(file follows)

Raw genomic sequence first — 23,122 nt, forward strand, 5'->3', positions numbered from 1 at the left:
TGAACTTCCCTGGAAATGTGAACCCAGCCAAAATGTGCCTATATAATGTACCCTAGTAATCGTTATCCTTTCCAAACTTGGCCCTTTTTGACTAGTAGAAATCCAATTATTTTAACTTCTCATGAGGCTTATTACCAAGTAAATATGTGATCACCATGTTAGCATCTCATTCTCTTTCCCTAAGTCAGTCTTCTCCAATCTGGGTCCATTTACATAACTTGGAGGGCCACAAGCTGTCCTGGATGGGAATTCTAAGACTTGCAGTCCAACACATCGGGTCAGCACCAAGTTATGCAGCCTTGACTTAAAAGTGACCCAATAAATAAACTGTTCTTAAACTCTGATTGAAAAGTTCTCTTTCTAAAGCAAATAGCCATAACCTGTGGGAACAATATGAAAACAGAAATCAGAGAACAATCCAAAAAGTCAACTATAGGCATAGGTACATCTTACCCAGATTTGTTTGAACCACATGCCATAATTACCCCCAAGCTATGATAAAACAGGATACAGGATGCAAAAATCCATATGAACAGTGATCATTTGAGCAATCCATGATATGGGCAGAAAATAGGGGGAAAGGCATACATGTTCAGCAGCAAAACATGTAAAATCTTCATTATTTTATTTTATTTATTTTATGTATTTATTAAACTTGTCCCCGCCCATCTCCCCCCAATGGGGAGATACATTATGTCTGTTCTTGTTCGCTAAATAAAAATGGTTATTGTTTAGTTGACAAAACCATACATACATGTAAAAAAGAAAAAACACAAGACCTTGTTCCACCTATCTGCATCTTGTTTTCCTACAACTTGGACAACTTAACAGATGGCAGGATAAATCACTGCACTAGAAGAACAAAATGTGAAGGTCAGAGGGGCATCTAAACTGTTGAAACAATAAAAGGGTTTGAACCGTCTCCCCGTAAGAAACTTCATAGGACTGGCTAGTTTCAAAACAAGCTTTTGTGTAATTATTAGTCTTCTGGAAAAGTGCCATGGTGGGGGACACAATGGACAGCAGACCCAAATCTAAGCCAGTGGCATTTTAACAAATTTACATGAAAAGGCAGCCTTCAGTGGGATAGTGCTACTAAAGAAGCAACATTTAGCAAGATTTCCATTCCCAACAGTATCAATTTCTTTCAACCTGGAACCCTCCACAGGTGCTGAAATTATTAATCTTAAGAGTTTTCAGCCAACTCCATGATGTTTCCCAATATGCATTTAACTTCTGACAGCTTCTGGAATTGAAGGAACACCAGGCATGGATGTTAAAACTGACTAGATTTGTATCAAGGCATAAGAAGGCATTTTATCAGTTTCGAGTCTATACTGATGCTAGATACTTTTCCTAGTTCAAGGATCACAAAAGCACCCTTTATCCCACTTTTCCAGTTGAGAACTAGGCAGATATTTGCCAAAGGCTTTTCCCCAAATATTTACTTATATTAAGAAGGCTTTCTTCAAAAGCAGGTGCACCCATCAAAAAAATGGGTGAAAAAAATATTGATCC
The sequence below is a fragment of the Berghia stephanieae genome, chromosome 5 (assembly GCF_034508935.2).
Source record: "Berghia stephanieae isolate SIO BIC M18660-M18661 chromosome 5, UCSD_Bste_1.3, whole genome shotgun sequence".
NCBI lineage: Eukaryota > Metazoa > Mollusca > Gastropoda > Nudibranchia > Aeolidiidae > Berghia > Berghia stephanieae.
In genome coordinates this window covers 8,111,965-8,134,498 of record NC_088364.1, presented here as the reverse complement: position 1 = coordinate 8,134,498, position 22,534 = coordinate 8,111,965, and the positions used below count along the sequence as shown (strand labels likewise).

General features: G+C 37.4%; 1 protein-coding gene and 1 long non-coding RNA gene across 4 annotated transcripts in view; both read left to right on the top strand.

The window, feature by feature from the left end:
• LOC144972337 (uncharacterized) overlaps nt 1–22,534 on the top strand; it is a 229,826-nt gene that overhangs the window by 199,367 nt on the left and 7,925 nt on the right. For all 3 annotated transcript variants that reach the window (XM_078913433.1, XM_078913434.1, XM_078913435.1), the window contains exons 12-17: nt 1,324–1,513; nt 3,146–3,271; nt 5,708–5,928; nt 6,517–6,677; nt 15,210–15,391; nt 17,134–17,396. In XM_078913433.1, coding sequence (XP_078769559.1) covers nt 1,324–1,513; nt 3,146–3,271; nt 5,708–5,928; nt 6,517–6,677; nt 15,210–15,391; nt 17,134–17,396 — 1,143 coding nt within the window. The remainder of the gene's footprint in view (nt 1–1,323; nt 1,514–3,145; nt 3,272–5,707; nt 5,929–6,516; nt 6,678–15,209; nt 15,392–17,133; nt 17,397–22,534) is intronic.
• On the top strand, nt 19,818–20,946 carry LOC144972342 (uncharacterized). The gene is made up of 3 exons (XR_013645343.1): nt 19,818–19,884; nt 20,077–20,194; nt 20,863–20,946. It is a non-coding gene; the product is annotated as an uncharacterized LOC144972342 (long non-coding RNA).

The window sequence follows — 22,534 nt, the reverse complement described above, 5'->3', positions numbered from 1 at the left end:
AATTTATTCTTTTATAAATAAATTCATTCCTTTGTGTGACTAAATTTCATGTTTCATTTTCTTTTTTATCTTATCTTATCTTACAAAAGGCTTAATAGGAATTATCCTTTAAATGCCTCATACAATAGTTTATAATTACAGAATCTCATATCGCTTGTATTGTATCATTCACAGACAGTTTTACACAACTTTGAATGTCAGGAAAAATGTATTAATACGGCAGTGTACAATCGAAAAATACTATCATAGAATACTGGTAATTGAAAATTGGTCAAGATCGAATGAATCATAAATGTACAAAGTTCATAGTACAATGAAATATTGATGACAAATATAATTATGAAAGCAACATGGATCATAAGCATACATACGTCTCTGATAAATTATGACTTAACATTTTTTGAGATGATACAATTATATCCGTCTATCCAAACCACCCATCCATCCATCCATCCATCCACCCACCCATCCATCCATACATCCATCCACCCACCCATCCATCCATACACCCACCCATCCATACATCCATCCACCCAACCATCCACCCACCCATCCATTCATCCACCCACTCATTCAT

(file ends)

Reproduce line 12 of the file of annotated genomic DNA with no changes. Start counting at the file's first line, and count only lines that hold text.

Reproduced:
AATTTATTCTTTTATAAATAAATTCATTCCTTTGTGTGACTAAATTTCATGTTTCATTTTCTTTTTTATCTTATCTTATCTTACAAAAGGCTTAATAGGAATTATCCTTTAAATGCCTCATACAATAGTTTATAATTACAGAATCTCATATCGCTTGTATTGTATCATTCACAGACAGTTTTACACAACTTTGAATGTCAGGAAAAATGTATTAATACGGCAGTGTACAATCGAAAAATACTATCATAGAATACTGGTAATTGAAAATTGGTCAAGATCGAATGAATCATAAATGTACAAAGTTCATAGTACAATGAAATATTGATGACAAATATAATTATGAAAGCAACATGGATCATAAGCATACATACGTCTCTGATAAATTATGACTTAACATTTTTTGAGATGATACAATTATATCCGTCTATCCAAACCACCCATCCATCCATCCATCCATCCACCCACCCATCCATCCATACATCCATCCACCCACCCATCCATCCATACACCCACCCATCCATACATCCATCCACCCAACCATCCACCCACCCATCCATTCATCCACCCACTCATTCAT